They have studied a world known as GJ 1132b, which is 1.4-times the size of our planet and lies 39 light years away.
Their observations suggest that GJ 1132b the “super-Earth” is cloaked in a thick layer of gasses that are either water or methane or a mixture of both.
The study is published in the Astronomical Journal.
Discovering an atmosphere, and characterizing it, is an important step forward in the hunt for life beyond our Solar System.
But it is highly unlikely that this world is habitable: it has a surface temperature of 370C.
Dr John Southworth, the lead researcher from Keele University, said: “To my knowledge the hottest temperature that life has been able to survive on Earth is 120C and that’s far cooler than this planet.”
The discovery of planet GJ 1132b was first announced in 2015. It lies in the Vela constellation in the southern hemisphere.
While it is a similar size to Earth, the star it orbits is much smaller, cooler and dimmer than our Sun.
Using a telescope at the European Southern Observatory in Chile, the researchers were able to study the planet by watching how it blocked some of the light of its host star as it passed in front of it.
“It makes the star look a little bit fainter – and it’s actually a very good way of finding transiting planets – it’s how this one was found,” said Dr Southworth.
But different molecules in a planet’s atmosphere – if it has one – absorb light in different ways, allowing scientists to look for their chemical signatures when the world transits its star.
The observations of planet GJ 1132b suggest that it has a thick atmosphere containing either steam and/or methane.
“One possibility is that it is a ‘water world’ with an atmosphere of hot steam,” said Dr Southworth.
The researchers say while it is unlikely that any life-forms could survive on this world, the discovery of an atmosphere is encouraging in the hunt for extraterrestrial life.
Dr Southworth said: “What we have shown is that planets around low mass stars can have atmospheres and because there are so many of those in the Universe, it makes it that much more likely that one might have life.”
Commenting on the research Marek Kukula, the public astronomer at the Royal Observatory Greenwich, said: “This is a nice proof of concept.
“If the technology can detect an atmosphere today, then it bodes well for being able to detect and study the atmospheres of even more Earth-like planets in the not-too-distant future.”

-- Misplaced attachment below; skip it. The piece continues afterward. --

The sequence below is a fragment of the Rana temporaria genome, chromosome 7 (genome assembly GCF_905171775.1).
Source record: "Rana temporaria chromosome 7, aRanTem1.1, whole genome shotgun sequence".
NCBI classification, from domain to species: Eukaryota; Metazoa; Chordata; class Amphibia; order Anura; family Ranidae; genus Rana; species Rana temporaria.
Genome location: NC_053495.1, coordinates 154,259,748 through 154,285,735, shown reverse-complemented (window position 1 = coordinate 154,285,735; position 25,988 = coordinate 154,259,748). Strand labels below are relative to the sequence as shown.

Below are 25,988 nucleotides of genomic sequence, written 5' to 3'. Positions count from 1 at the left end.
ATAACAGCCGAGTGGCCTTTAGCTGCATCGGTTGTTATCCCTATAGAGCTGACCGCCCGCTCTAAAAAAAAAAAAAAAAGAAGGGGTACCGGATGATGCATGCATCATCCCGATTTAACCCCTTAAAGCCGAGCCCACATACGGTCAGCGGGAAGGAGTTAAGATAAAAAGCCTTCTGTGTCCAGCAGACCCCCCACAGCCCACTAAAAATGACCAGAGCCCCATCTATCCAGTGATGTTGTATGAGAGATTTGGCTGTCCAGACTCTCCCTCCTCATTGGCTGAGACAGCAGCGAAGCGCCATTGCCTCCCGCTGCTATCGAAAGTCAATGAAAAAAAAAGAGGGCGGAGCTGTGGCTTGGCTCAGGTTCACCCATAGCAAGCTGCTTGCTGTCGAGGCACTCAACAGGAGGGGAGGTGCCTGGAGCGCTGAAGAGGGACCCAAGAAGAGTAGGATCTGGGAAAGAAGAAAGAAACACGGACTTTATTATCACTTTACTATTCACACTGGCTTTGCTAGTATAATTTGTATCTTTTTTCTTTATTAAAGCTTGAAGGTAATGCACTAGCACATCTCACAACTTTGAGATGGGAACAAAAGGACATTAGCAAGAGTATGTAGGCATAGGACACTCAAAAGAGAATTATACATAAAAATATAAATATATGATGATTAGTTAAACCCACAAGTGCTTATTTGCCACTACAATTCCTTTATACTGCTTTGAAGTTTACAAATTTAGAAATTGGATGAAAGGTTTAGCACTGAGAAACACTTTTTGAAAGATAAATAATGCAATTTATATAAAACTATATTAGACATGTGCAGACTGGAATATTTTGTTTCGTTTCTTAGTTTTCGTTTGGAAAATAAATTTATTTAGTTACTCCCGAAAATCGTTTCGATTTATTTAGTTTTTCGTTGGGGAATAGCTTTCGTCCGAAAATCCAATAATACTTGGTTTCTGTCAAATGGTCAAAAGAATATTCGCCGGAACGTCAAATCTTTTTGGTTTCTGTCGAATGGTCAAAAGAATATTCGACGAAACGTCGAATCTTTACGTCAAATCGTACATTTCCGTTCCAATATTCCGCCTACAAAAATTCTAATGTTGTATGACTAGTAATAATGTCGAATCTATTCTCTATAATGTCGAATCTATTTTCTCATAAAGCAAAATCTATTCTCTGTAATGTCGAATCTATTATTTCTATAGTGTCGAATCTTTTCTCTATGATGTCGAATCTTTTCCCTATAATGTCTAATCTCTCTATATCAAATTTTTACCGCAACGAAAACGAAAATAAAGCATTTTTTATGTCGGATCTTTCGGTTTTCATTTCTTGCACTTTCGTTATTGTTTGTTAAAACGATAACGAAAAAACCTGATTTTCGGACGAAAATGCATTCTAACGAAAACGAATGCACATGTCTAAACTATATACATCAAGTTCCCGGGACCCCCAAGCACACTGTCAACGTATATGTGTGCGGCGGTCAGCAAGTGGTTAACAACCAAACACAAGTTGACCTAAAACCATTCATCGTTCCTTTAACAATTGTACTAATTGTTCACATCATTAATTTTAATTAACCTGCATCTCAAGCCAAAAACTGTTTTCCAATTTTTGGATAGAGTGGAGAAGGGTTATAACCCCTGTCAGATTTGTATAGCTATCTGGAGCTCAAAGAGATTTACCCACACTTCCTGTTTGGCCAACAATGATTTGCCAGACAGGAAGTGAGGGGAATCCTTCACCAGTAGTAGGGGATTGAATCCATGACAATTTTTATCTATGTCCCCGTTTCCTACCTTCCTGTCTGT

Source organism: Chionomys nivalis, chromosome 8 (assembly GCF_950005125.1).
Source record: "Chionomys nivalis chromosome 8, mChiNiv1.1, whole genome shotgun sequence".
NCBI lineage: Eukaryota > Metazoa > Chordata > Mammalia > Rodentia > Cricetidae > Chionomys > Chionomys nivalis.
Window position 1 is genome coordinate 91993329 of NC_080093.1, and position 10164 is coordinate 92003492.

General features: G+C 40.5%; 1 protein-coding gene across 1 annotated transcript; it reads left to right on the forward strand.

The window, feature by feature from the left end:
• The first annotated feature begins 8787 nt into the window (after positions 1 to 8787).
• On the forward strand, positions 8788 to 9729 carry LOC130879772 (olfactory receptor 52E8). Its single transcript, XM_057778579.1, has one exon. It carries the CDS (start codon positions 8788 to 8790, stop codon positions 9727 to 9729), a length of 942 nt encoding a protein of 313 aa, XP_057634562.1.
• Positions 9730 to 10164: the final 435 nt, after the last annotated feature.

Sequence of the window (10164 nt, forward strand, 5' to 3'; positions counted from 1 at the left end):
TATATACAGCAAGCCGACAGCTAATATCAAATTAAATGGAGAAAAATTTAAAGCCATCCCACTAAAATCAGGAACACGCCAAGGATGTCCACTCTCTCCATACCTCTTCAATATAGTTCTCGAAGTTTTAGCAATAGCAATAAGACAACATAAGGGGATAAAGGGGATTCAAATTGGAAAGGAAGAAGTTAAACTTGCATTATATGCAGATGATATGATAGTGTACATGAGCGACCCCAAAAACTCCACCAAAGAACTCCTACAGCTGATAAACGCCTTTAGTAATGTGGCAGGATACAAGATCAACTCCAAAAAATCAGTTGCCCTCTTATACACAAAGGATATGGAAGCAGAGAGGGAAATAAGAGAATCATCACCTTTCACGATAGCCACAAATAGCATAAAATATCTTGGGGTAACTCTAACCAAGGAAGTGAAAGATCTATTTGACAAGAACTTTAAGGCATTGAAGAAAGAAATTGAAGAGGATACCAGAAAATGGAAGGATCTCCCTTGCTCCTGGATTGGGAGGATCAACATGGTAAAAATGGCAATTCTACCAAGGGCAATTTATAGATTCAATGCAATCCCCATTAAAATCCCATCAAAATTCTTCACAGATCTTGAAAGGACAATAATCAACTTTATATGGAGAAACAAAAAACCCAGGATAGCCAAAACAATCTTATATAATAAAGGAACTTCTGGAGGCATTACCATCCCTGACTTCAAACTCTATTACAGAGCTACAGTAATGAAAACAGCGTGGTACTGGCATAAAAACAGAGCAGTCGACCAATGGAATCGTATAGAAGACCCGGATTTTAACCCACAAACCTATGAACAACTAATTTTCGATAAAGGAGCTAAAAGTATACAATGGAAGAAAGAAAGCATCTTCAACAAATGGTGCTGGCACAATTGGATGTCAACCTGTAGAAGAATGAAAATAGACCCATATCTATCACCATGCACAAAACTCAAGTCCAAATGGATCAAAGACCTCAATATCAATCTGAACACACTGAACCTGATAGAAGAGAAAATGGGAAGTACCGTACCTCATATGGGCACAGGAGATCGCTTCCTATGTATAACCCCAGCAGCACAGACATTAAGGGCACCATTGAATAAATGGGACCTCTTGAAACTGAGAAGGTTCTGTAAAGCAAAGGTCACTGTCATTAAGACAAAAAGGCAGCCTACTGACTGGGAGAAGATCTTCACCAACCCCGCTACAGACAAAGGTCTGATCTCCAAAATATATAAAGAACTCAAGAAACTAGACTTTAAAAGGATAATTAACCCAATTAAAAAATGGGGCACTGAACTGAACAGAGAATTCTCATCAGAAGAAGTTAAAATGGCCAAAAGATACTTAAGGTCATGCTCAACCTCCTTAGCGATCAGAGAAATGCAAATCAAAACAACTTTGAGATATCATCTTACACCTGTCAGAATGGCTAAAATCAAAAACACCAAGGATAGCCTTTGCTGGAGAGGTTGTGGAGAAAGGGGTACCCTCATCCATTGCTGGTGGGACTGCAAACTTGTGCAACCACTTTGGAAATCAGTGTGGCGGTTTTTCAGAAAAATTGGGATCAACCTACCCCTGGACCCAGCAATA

Gliese 1132 b
Gliese 1132 b (often shortened to GJ 1132 b) is an exoplanet orbiting a red dwarf star (Gliese 1132) 39 light years (12 parsecs) from Earth. The planet is considered uninhabitable but cool enough to possess an atmosphere. Gliese 1132 b was discovered by the MEarth-South array in Chile.
It has been called “one of the most important planets ever discovered beyond the Solar System”: Due to its relative proximity to Earth, telescopes should be able to determine the composition of its atmosphere, the speed of its winds and the color of its sunsets. This is due in part to the small diameter of its parent star (21% that of the Sun), which increases the effect on the star’s light of its transits. The planet’s diameter is approximately 20% larger than that of the Earth and its mass is estimated at 1.6 times that of Earth, implying that it has an Earth-like rocky composition. Gliese 1132 b orbits its star every 1.6 days at a distance of 1.4 million miles.
The planet receives 19 times more stellar radiation than Earth. The temperature of the top of its atmosphere is estimated at 500 °F (260 °C; 533 K). The planet is estimated to be hotter than Venus, as higher temperatures may prevail near the surface. (cf. Atmosphere of Venus, Colonization of Venus) It is possible that one side of the planet is cooler, because it is presumed to be tidally locked due to its proximity to its star; however, under most circumstances where an atmosphere is thick, it would be able to transfer heat to the far side.
In April 2017, at atmosphere was confirmed around Gliese 1132 b. It is the most Earth-like exoplanet to date that is known to have an atmosphere.
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